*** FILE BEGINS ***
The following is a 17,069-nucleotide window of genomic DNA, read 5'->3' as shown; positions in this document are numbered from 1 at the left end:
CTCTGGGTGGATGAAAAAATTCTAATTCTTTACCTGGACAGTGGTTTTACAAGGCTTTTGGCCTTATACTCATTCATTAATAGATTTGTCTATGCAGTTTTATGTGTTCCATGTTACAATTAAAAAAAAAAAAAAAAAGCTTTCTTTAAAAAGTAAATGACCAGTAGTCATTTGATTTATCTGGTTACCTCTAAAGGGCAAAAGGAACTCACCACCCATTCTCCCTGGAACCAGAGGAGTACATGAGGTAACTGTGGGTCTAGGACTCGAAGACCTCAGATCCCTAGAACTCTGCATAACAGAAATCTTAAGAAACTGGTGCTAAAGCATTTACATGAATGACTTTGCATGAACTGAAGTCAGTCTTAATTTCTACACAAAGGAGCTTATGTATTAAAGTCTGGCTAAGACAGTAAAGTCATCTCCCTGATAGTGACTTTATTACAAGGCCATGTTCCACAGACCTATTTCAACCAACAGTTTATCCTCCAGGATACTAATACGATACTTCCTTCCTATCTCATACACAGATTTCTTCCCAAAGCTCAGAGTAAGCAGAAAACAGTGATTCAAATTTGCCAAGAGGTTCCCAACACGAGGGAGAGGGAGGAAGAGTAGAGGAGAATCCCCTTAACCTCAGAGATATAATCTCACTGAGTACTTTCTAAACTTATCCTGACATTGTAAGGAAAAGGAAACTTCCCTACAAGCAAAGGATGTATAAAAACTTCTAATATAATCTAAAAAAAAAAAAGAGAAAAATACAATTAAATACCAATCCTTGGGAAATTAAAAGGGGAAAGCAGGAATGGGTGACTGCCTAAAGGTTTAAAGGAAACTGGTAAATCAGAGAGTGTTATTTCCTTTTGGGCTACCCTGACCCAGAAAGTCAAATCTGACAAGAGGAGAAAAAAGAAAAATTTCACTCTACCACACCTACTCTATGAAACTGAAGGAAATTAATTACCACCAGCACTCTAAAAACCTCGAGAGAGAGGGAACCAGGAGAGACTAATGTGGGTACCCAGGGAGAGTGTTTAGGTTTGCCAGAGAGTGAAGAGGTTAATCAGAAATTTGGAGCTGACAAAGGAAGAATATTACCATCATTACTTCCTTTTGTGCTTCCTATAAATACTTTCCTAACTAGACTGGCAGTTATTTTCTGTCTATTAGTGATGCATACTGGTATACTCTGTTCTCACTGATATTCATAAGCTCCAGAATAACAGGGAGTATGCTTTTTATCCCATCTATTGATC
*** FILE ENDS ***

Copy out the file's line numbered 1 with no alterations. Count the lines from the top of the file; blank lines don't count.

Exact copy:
The following is a 17,069-nucleotide window of genomic DNA, read 5'->3' as shown; positions in this document are numbered from 1 at the left end: